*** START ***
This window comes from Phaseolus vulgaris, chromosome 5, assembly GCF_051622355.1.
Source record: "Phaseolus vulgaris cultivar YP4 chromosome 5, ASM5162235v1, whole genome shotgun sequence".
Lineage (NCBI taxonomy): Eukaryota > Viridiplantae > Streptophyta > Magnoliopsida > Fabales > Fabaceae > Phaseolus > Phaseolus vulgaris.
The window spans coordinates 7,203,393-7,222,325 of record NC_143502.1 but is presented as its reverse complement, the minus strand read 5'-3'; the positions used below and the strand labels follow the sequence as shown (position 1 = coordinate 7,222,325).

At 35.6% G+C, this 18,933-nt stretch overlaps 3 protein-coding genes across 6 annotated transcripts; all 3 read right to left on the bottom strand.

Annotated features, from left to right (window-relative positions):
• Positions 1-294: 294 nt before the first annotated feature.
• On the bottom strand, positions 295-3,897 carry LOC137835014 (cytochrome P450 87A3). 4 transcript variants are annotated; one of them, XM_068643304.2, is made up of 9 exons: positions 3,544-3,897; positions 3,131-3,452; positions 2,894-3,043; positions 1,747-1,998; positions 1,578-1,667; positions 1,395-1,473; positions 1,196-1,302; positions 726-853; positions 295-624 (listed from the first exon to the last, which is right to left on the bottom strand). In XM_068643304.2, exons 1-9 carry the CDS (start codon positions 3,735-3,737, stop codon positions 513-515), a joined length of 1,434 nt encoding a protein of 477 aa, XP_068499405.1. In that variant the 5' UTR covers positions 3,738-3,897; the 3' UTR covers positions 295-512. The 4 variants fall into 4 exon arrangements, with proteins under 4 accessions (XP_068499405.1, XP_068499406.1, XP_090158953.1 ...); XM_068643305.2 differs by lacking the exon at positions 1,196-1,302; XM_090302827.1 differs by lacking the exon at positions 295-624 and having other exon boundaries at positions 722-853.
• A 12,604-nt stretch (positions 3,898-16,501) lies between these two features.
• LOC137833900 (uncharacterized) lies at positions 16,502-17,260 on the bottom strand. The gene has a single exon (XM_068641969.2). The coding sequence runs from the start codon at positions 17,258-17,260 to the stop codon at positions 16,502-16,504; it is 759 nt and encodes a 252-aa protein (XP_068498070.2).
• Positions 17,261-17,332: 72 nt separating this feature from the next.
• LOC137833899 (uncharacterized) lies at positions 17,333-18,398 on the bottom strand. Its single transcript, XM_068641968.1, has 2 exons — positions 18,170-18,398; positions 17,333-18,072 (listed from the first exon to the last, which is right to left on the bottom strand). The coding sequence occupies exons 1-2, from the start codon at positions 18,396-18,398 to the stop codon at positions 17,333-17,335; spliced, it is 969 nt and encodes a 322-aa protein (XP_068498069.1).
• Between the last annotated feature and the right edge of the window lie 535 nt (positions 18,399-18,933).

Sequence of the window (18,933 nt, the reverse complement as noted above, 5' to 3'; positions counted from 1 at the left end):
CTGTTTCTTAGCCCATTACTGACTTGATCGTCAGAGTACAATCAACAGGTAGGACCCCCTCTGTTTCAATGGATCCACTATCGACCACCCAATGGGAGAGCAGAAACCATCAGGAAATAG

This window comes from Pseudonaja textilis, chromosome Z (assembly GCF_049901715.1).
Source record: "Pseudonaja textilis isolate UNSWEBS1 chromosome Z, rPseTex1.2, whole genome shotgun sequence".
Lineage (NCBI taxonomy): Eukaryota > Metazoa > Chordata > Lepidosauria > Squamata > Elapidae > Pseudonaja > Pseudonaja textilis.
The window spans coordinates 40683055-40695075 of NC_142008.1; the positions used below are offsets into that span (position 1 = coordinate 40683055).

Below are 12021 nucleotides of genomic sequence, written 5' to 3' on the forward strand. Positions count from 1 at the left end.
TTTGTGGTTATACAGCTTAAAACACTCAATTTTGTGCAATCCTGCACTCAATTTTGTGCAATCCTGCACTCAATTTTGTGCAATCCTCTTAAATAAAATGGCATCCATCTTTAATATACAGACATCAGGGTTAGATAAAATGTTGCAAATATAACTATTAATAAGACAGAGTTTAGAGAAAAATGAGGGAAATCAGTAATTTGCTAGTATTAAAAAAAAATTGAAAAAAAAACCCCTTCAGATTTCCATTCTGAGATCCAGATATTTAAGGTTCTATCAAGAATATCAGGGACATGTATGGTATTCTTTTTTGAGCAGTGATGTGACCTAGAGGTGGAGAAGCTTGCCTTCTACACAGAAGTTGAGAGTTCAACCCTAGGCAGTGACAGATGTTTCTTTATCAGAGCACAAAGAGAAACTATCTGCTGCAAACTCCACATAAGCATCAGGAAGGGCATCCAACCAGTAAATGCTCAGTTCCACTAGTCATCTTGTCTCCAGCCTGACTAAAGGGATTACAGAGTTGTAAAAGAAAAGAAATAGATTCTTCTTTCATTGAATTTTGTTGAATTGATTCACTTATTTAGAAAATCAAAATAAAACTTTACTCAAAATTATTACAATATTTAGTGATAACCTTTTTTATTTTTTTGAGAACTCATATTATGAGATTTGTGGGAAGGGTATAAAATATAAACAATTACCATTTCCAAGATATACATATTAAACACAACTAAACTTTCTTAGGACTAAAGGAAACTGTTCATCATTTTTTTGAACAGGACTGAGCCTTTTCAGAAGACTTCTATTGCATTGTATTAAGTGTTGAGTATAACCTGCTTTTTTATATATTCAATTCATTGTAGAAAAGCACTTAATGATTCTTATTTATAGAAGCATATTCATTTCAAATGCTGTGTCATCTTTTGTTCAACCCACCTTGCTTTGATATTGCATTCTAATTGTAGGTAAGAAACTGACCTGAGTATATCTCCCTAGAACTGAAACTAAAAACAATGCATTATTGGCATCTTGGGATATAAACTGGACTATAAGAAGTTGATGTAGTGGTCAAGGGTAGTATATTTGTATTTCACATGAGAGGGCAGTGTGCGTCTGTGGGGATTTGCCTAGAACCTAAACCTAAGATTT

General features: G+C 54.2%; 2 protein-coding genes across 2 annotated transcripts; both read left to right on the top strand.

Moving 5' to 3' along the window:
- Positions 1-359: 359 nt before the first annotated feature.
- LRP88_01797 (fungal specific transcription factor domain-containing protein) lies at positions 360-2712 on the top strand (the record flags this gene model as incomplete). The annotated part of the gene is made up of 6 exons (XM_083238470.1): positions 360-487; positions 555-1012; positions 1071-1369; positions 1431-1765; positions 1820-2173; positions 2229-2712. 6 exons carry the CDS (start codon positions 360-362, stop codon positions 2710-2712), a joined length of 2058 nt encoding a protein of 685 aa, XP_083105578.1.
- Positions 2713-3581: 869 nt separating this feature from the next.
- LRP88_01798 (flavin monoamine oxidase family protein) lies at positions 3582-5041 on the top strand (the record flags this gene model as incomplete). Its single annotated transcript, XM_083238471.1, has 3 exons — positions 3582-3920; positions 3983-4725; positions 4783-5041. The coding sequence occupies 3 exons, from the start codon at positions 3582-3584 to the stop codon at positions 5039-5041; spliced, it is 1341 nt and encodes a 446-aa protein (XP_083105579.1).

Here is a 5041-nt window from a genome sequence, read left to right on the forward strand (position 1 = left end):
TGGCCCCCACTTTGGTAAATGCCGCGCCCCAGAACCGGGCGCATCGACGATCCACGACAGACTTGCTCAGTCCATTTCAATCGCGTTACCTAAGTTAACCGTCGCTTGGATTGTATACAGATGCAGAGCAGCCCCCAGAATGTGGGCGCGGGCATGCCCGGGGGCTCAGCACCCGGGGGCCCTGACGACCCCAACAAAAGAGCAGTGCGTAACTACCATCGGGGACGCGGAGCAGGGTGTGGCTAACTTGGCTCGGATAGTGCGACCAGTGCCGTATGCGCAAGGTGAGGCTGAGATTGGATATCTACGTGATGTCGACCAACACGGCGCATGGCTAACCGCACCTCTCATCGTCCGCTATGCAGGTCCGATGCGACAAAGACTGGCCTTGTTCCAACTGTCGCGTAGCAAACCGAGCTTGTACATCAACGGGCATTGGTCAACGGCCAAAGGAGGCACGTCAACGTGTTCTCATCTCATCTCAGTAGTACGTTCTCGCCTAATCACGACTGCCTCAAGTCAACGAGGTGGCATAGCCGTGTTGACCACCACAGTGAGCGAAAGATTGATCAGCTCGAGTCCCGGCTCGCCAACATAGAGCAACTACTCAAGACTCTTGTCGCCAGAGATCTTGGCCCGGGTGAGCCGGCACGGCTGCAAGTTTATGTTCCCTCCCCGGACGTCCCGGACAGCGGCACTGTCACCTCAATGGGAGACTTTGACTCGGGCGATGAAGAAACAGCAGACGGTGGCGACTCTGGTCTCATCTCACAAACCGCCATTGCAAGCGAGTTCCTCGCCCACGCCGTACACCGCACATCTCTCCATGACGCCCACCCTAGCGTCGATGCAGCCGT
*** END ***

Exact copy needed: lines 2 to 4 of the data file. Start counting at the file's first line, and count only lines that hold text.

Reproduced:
Source record: "Phaseolus vulgaris cultivar YP4 chromosome 5, ASM5162235v1, whole genome shotgun sequence".
Lineage (NCBI taxonomy): Eukaryota > Viridiplantae > Streptophyta > Magnoliopsida > Fabales > Fabaceae > Phaseolus > Phaseolus vulgaris.
The window spans coordinates 7,203,393-7,222,325 of record NC_143502.1 but is presented as its reverse complement, the minus strand read 5'-3'; the positions used below and the strand labels follow the sequence as shown (position 1 = coordinate 7,222,325).